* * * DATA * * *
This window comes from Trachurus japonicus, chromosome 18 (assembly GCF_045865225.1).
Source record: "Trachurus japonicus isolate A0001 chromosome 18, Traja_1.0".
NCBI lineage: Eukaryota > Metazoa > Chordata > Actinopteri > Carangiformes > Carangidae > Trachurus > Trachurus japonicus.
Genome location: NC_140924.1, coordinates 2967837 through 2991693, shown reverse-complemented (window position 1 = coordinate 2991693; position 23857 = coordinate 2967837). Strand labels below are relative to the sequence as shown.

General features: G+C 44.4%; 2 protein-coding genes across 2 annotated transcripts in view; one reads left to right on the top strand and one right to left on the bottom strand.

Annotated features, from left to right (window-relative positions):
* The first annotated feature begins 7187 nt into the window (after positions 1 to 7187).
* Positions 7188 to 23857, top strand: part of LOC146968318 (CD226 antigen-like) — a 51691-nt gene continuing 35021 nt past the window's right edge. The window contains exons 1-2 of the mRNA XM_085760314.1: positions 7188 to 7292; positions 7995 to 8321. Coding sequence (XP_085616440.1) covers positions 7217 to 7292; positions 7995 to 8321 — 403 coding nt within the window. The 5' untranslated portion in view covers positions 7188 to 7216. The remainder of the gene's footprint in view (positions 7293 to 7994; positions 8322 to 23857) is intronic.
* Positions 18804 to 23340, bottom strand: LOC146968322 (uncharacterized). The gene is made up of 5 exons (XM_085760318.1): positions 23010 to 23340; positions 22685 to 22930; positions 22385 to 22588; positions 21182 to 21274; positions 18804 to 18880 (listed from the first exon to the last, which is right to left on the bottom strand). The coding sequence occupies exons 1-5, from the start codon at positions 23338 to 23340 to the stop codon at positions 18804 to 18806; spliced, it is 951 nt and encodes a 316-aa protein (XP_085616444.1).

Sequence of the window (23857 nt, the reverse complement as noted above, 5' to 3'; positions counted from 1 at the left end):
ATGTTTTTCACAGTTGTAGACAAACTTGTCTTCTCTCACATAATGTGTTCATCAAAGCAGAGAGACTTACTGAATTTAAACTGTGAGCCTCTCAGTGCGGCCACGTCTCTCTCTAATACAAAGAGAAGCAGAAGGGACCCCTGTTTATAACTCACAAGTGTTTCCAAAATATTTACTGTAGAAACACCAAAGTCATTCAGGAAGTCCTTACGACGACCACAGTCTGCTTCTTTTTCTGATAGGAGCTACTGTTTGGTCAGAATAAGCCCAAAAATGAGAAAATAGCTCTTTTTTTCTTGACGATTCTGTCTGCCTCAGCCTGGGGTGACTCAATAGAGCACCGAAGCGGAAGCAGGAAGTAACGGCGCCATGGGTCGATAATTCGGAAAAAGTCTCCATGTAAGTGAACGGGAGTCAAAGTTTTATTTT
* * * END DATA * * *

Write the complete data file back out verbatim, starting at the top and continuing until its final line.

This window comes from Trachurus japonicus, chromosome 18 (assembly GCF_045865225.1).
Source record: "Trachurus japonicus isolate A0001 chromosome 18, Traja_1.0".
NCBI lineage: Eukaryota > Metazoa > Chordata > Actinopteri > Carangiformes > Carangidae > Trachurus > Trachurus japonicus.
Genome location: NC_140924.1, coordinates 2967837 through 2991693, shown reverse-complemented (window position 1 = coordinate 2991693; position 23857 = coordinate 2967837). Strand labels below are relative to the sequence as shown.

General features: G+C 44.4%; 2 protein-coding genes across 2 annotated transcripts in view; one reads left to right on the top strand and one right to left on the bottom strand.

Annotated features, from left to right (window-relative positions):
* The first annotated feature begins 7187 nt into the window (after positions 1 to 7187).
* Positions 7188 to 23857, top strand: part of LOC146968318 (CD226 antigen-like) — a 51691-nt gene continuing 35021 nt past the window's right edge. The window contains exons 1-2 of the mRNA XM_085760314.1: positions 7188 to 7292; positions 7995 to 8321. Coding sequence (XP_085616440.1) covers positions 7217 to 7292; positions 7995 to 8321 — 403 coding nt within the window. The 5' untranslated portion in view covers positions 7188 to 7216. The remainder of the gene's footprint in view (positions 7293 to 7994; positions 8322 to 23857) is intronic.
* Positions 18804 to 23340, bottom strand: LOC146968322 (uncharacterized). The gene is made up of 5 exons (XM_085760318.1): positions 23010 to 23340; positions 22685 to 22930; positions 22385 to 22588; positions 21182 to 21274; positions 18804 to 18880 (listed from the first exon to the last, which is right to left on the bottom strand). The coding sequence occupies exons 1-5, from the start codon at positions 23338 to 23340 to the stop codon at positions 18804 to 18806; spliced, it is 951 nt and encodes a 316-aa protein (XP_085616444.1).

Sequence of the window (23857 nt, the reverse complement as noted above, 5' to 3'; positions counted from 1 at the left end):
ATGTTTTTCACAGTTGTAGACAAACTTGTCTTCTCTCACATAATGTGTTCATCAAAGCAGAGAGACTTACTGAATTTAAACTGTGAGCCTCTCAGTGCGGCCACGTCTCTCTCTAATACAAAGAGAAGCAGAAGGGACCCCTGTTTATAACTCACAAGTGTTTCCAAAATATTTACTGTAGAAACACCAAAGTCATTCAGGAAGTCCTTACGACGACCACAGTCTGCTTCTTTTTCTGATAGGAGCTACTGTTTGGTCAGAATAAGCCCAAAAATGAGAAAATAGCTCTTTTTTTCTTGACGATTCTGTCTGCCTCAGCCTGGGGTGACTCAATAGAGCACCGAAGCGGAAGCAGGAAGTAACGGCGCCATGGGTCGATAATTCGGAAAAAGTCTCCATGTAAGTGAACGGGAGTCAAAGTTTTATTTT